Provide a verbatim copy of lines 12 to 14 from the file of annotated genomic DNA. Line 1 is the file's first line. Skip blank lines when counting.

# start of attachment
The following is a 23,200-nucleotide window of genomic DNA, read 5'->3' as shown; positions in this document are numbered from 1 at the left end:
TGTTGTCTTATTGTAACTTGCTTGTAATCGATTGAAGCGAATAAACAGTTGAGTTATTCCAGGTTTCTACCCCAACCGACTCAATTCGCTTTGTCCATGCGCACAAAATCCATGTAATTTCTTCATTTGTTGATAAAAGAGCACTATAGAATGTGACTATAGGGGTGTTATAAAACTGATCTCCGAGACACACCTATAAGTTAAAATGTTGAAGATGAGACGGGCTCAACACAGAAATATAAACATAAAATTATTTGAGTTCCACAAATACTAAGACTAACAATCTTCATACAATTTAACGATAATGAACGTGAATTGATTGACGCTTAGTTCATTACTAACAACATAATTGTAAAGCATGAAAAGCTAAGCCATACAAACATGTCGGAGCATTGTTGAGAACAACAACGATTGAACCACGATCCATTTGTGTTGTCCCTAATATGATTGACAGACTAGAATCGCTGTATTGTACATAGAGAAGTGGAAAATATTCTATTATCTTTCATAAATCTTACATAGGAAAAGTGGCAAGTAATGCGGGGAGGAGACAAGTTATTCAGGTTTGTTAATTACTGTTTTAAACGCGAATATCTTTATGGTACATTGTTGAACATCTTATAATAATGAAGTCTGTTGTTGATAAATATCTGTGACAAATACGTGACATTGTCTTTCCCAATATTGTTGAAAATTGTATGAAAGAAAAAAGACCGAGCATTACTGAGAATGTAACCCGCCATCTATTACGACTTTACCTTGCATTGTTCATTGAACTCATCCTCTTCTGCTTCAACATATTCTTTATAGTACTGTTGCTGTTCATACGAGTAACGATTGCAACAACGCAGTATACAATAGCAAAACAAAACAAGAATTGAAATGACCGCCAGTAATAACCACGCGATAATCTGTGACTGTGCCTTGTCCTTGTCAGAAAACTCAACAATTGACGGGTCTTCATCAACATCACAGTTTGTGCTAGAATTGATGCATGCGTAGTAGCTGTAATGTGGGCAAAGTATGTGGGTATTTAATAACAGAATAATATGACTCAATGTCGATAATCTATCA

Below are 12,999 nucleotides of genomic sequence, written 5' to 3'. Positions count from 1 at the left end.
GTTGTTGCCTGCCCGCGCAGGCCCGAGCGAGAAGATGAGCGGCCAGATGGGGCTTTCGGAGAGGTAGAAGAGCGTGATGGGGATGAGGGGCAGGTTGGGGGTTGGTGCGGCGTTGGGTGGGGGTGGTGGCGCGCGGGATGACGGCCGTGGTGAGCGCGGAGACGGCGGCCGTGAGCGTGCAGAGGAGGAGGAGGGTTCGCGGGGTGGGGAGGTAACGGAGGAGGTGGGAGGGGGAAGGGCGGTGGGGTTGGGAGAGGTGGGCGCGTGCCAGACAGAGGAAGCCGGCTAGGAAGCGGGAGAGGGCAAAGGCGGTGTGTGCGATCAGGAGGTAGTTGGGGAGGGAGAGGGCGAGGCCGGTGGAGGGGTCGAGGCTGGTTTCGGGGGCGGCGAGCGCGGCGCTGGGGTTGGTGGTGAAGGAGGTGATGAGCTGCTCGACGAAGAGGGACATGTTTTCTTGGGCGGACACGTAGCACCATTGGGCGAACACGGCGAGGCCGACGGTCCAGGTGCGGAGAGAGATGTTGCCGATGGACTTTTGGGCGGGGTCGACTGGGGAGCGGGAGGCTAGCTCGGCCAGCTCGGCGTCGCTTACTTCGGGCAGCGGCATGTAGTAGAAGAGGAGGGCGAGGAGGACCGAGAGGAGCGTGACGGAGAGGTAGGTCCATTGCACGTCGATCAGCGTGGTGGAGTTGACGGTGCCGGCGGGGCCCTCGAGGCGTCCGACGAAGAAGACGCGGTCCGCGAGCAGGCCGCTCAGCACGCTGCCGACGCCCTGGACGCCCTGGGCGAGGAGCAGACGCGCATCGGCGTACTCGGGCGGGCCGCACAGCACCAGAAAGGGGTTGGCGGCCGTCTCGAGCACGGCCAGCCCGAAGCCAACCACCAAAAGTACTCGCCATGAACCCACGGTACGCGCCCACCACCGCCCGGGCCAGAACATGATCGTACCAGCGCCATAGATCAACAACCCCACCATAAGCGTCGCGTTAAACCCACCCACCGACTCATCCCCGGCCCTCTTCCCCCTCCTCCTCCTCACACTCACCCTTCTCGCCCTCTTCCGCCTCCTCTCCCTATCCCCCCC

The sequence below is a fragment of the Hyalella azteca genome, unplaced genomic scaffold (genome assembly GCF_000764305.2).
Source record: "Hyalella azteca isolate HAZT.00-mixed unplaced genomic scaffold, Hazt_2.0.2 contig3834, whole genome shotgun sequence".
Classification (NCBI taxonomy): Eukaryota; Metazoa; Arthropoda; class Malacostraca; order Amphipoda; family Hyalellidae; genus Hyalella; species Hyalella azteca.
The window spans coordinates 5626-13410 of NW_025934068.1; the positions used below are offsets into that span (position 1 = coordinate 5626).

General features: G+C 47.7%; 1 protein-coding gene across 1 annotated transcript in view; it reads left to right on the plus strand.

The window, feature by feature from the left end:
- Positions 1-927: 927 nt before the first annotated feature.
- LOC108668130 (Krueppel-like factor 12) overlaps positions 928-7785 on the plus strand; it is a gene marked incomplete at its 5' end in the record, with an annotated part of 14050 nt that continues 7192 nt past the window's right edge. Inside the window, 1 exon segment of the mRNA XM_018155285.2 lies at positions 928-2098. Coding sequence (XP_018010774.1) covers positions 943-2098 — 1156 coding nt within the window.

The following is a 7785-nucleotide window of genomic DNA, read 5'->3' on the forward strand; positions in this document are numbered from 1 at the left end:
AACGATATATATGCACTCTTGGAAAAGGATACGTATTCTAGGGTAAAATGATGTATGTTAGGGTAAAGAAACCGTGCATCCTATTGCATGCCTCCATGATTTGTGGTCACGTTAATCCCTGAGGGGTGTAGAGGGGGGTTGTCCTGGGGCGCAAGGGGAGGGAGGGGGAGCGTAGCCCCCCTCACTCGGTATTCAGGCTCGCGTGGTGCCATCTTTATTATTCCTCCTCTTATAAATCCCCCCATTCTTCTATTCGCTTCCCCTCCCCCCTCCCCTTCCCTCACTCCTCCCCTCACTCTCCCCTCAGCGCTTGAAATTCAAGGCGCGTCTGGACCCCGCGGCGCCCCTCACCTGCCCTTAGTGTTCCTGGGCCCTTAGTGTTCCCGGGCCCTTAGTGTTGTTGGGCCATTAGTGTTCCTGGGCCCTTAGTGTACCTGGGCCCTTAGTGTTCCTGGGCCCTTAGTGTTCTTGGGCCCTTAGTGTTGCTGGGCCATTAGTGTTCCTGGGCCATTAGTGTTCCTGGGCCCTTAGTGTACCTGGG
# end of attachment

- LOC108668130 (Krueppel-like factor 12) overlaps positions 928-7785 on the plus strand; it is a gene marked incomplete at its 5' end in the record, with an annotated part of 14050 nt that continues 7192 nt past the window's right edge. Inside the window, 1 exon segment of the mRNA XM_018155285.2 lies at positions 928-2098. Coding sequence (XP_018010774.1) covers positions 943-2098 — 1156 coding nt within the window.

The following is a 7785-nucleotide window of genomic DNA, read 5'->3' on the forward strand; positions in this document are numbered from 1 at the left end:
AACGATATATATGCACTCTTGGAAAAGGATACGTATTCTAGGGTAAAATGATGTATGTTAGGGTAAAGAAACCGTGCATCCTATTGCATGCCTCCATGATTTGTGGTCACGTTAATCCCTGAGGGGTGTAGAGGGGGGTTGTCCTGGGGCGCAAGGGGAGGGAGGGGGAGCGTAGCCCCCCTCACTCGGTATTCAGGCTCGCGTGGTGCCATCTTTATTATTCCTCCTCTTATAAATCCCCCCATTCTTCTATTCGCTTCCCCTCCCCCCTCCCCTTCCCTCACTCCTCCCCTCACTCTCCCCTCAGCGCTTGAAATTCAAGGCGCGTCTGGACCCCGCGGCGCCCCTCACCTGCCCTTAGTGTTCCTGGGCCCTTAGTGTTCCCGGGCCCTTAGTGTTGTTGGGCCATTAGTGTTCCTGGGCCCTTAGTGTACCTGGGCCCTTAGTGTTCCTGGGCCCTTAGTGTTCTTGGGCCCTTAGTGTTGCTGGGCCATTAGTGTTCCTGGGCCATTAGTGTTCCTGGGCCCTTAGTGTACCTGGG